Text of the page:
Bixby Heights residents protest park name change, seek enhanced security

Seventh District Councilwoman Tonia Reyes-Uranga met with Bixby Heights residents at Somerset Park last week to discuss the park’s name change and security issues.

Staff Writer

Dozens of residents from Long Beach’s Bixby Heights area showed up at Somerset Park last Thursday (August 20) to tell 7th District City Councilwoman Tonia Reyes-Uranga that they do not want the park to be renamed Chrissy Strong-Marshall Park. They also asked her and Billy Quach, commander of the Long Beach Police Department’s (LBPD) North Division, to increase security measures in the park, which was the site of a non-fatal shooting on July 12.
Chrissy Strong-Marshall was a longtime employee of the city’s Department of Parks, Recreation and Marine. She once worked as a recreation supervisor at Somerset Park but later in her career was involved in initiating and maintaining many youth recreation programs throughout the city. She continued in that capacity in spite of her years-long battle with cancer. When she died a few months ago, her friends and supporters began the effort to rename the park in her memory.
On August 4, by a vote of 8–1, the Long Beach City Council had approved the park’s name change, but Eighth District Councilwoman Rae Gabelich had been the lone dissenter.
Gabelich was at the meeting in Somerset Park. She didn’t speak much but said it was important to get input from residents.
Most of the people who spoke at the gathering said they objected to the name change because the park had been called “Somerset” since it was created more than 50 years ago and it was an important part of the neighborhood’s identity.
Many residents also said that ever since the shooting, they have had a sense of fear when walking through or by the park. Trying to reassure them about the park’s safety, Quach noted that the July 12 shooting was an aberration; he knew of no other shootings in the park and, prior to that incident, it had been several years since any major crimes had been committed there. “Compared to other parts of Long Beach, you have a very safe neighborhood,” he said, adding that if residents see anything suspicious they should immediately call the police.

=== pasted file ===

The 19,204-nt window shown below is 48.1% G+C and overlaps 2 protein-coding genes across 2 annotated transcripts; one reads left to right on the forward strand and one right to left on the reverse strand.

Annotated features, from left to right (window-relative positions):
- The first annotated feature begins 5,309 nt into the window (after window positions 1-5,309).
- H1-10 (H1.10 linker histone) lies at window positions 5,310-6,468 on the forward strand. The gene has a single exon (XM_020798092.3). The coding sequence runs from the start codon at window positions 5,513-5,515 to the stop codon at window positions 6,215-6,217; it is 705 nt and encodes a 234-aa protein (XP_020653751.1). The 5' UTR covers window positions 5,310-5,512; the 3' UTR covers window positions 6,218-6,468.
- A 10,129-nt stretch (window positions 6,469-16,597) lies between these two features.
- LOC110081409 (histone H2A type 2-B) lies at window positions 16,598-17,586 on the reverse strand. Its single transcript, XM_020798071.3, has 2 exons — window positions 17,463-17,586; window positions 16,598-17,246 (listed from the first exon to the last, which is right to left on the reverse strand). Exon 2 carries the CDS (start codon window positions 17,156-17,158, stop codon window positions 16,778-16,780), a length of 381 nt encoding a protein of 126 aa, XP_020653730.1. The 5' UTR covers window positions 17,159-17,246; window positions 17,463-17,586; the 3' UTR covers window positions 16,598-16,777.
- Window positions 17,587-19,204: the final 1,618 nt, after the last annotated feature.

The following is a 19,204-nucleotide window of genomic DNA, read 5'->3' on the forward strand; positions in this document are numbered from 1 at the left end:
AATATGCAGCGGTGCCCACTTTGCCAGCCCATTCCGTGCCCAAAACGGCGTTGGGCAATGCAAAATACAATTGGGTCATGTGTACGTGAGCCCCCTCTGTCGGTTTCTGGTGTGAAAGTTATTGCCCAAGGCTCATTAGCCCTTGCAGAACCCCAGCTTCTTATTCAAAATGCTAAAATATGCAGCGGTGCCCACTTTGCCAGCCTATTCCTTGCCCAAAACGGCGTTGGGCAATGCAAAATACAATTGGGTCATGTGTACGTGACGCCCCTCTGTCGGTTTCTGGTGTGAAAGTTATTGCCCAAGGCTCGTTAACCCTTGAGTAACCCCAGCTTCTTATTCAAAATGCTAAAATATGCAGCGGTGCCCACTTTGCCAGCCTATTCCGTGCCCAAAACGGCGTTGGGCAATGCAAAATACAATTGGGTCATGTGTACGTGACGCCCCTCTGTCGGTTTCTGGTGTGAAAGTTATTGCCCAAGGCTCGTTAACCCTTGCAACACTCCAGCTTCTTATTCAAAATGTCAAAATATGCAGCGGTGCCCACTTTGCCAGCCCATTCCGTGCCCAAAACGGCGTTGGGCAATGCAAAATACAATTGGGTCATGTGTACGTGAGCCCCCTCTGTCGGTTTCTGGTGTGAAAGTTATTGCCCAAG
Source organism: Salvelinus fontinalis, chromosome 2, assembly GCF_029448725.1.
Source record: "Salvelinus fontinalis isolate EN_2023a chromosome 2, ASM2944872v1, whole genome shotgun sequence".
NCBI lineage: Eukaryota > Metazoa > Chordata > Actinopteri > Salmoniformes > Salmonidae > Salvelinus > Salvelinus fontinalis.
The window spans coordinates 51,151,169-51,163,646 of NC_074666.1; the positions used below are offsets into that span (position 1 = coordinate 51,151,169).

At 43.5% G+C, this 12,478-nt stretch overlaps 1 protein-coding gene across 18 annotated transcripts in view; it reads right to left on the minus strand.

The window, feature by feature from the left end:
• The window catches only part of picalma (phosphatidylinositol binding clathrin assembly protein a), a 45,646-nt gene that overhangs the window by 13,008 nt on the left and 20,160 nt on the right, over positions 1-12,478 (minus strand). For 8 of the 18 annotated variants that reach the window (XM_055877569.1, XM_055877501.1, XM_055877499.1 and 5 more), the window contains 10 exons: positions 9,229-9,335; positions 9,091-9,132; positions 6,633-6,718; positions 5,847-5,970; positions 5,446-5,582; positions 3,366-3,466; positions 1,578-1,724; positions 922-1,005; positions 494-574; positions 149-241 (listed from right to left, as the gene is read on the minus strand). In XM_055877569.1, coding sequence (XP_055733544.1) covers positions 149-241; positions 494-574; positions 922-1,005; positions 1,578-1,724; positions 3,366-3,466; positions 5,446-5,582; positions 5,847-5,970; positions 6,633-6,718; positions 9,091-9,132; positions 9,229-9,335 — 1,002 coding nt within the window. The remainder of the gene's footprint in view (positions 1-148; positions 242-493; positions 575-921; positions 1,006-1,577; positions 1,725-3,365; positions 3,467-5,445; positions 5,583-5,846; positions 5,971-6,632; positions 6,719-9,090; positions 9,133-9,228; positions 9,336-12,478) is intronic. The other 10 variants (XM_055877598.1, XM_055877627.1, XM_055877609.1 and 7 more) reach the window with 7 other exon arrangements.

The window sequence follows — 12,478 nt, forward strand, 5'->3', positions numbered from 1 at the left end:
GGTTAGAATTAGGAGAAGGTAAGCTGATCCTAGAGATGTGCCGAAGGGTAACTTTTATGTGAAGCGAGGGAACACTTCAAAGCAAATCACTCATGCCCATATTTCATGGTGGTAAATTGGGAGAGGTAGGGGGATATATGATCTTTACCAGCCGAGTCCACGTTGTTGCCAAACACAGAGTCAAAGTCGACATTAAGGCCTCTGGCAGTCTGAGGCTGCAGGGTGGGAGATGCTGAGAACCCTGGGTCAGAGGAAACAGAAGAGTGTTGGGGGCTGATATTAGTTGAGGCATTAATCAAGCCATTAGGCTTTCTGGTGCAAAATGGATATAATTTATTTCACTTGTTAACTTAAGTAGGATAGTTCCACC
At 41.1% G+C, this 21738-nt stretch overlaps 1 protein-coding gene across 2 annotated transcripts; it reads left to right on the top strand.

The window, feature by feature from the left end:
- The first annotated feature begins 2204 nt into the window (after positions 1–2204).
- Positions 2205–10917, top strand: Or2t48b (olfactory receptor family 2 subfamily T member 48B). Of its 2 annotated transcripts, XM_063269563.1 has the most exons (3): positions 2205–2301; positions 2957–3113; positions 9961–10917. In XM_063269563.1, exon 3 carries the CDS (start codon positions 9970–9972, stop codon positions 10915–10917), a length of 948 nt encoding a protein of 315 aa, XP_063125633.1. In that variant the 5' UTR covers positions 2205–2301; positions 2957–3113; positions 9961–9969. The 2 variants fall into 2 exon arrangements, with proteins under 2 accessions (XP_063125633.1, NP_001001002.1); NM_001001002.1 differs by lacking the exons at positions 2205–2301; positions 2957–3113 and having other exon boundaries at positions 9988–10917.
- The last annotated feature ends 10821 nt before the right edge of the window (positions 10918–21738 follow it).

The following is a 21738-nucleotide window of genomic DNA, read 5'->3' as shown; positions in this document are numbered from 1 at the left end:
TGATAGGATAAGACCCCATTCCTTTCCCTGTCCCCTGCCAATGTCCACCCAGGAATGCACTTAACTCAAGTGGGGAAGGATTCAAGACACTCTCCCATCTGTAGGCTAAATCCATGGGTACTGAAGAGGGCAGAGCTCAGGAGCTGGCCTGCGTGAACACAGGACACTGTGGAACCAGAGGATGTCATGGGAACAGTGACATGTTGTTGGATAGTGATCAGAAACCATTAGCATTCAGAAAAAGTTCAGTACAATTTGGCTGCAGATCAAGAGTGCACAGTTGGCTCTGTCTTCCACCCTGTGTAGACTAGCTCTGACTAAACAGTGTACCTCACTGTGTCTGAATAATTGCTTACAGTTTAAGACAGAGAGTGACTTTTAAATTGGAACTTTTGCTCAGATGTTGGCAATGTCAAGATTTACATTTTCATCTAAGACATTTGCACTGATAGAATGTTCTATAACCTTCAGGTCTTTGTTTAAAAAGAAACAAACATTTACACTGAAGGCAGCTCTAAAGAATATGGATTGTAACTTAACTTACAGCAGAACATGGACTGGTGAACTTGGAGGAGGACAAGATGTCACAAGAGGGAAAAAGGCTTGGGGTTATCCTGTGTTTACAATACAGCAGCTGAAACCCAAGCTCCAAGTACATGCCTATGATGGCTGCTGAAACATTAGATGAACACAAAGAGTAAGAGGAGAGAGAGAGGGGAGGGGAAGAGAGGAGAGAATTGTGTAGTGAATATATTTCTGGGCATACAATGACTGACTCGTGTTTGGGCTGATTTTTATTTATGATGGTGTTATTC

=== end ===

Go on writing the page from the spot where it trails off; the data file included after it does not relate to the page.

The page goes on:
Several speakers asked Quach and Reyes-Uranga why the city would not install cameras in Somerset Park. Quach said the city simply could not afford to install and monitor cameras in its current budget crisis.
Reyes-Uranga added that the cameras installed on Pine Avenue in the downtown area cost $400,000 to purchase and install and $200,000 per year to monitor even though they are only monitored on weekends. She also noted that those cameras were paid for by the Long Beach Redevelopment Agency because Pine Avenue is within a redevelopment project area. “This park is not in a redevelopment project area so we could not get funds for cameras from the agency,” she said.
Quach stressed that most crimes have decreased in the North Division boundaries with the exception of automobile and residential burglaries. He urged residents to keep the doors and windows of their homes locked, to keep car doors locked with windows rolled up and to never leave valuables in their cars.
Another meeting to discuss the park name change and security issues has been scheduled for 6pm on September 17 at the Miller Family Health Education Center, 3820 Cherry Ave.

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